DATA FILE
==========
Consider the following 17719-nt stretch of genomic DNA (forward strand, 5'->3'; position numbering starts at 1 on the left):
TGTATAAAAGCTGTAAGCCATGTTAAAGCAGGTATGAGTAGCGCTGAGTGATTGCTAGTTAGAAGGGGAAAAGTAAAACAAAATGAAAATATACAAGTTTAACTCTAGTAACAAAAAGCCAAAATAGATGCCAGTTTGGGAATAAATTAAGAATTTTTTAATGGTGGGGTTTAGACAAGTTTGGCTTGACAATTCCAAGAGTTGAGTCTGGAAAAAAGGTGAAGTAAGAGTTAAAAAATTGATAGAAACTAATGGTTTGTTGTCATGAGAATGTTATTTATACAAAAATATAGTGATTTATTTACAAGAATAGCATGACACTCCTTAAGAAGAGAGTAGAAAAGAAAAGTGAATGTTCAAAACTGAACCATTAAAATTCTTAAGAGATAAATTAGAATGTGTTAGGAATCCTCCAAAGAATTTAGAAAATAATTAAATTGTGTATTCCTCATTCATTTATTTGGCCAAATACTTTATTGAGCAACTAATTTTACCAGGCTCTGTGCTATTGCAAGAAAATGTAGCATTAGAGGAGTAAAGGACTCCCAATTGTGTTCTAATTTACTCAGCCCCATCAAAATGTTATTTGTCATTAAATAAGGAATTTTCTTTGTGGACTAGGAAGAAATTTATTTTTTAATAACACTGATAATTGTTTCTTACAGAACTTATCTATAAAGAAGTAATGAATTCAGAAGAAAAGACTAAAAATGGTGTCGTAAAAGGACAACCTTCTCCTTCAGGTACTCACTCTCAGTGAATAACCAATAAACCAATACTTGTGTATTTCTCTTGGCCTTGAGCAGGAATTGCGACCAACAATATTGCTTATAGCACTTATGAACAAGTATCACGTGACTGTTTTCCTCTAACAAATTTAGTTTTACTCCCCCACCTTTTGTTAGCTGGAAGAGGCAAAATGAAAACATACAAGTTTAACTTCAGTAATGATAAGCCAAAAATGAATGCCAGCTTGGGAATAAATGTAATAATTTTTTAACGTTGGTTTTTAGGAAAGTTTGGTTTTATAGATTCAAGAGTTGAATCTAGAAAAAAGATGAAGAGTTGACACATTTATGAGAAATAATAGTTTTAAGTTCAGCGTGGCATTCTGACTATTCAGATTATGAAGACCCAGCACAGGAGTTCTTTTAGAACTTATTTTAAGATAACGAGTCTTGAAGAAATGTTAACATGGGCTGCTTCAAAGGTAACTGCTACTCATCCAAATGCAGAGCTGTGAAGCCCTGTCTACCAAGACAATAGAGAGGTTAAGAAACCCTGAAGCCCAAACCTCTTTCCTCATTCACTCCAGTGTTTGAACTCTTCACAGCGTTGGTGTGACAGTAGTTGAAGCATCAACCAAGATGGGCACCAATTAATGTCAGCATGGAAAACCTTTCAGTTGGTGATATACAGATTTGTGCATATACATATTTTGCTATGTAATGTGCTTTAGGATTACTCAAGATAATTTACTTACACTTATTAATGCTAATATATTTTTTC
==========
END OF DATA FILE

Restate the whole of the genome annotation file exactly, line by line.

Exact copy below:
Consider the following 17719-nt stretch of genomic DNA (forward strand, 5'->3'; position numbering starts at 1 on the left):
TGTATAAAAGCTGTAAGCCATGTTAAAGCAGGTATGAGTAGCGCTGAGTGATTGCTAGTTAGAAGGGGAAAAGTAAAACAAAATGAAAATATACAAGTTTAACTCTAGTAACAAAAAGCCAAAATAGATGCCAGTTTGGGAATAAATTAAGAATTTTTTAATGGTGGGGTTTAGACAAGTTTGGCTTGACAATTCCAAGAGTTGAGTCTGGAAAAAAGGTGAAGTAAGAGTTAAAAAATTGATAGAAACTAATGGTTTGTTGTCATGAGAATGTTATTTATACAAAAATATAGTGATTTATTTACAAGAATAGCATGACACTCCTTAAGAAGAGAGTAGAAAAGAAAAGTGAATGTTCAAAACTGAACCATTAAAATTCTTAAGAGATAAATTAGAATGTGTTAGGAATCCTCCAAAGAATTTAGAAAATAATTAAATTGTGTATTCCTCATTCATTTATTTGGCCAAATACTTTATTGAGCAACTAATTTTACCAGGCTCTGTGCTATTGCAAGAAAATGTAGCATTAGAGGAGTAAAGGACTCCCAATTGTGTTCTAATTTACTCAGCCCCATCAAAATGTTATTTGTCATTAAATAAGGAATTTTCTTTGTGGACTAGGAAGAAATTTATTTTTTAATAACACTGATAATTGTTTCTTACAGAACTTATCTATAAAGAAGTAATGAATTCAGAAGAAAAGACTAAAAATGGTGTCGTAAAAGGACAACCTTCTCCTTCAGGTACTCACTCTCAGTGAATAACCAATAAACCAATACTTGTGTATTTCTCTTGGCCTTGAGCAGGAATTGCGACCAACAATATTGCTTATAGCACTTATGAACAAGTATCACGTGACTGTTTTCCTCTAACAAATTTAGTTTTACTCCCCCACCTTTTGTTAGCTGGAAGAGGCAAAATGAAAACATACAAGTTTAACTTCAGTAATGATAAGCCAAAAATGAATGCCAGCTTGGGAATAAATGTAATAATTTTTTAACGTTGGTTTTTAGGAAAGTTTGGTTTTATAGATTCAAGAGTTGAATCTAGAAAAAAGATGAAGAGTTGACACATTTATGAGAAATAATAGTTTTAAGTTCAGCGTGGCATTCTGACTATTCAGATTATGAAGACCCAGCACAGGAGTTCTTTTAGAACTTATTTTAAGATAACGAGTCTTGAAGAAATGTTAACATGGGCTGCTTCAAAGGTAACTGCTACTCATCCAAATGCAGAGCTGTGAAGCCCTGTCTACCAAGACAATAGAGAGGTTAAGAAACCCTGAAGCCCAAACCTCTTTCCTCATTCACTCCAGTGTTTGAACTCTTCACAGCGTTGGTGTGACAGTAGTTGAAGCATCAACCAAGATGGGCACCAATTAATGTCAGCATGGAAAACCTTTCAGTTGGTGATATACAGATTTGTGCATATACATATTTTGCTATGTAATGTGCTTTAGGATTACTCAAGATAATTTACTTACACTTATTAATGCTAATATATTTTTTC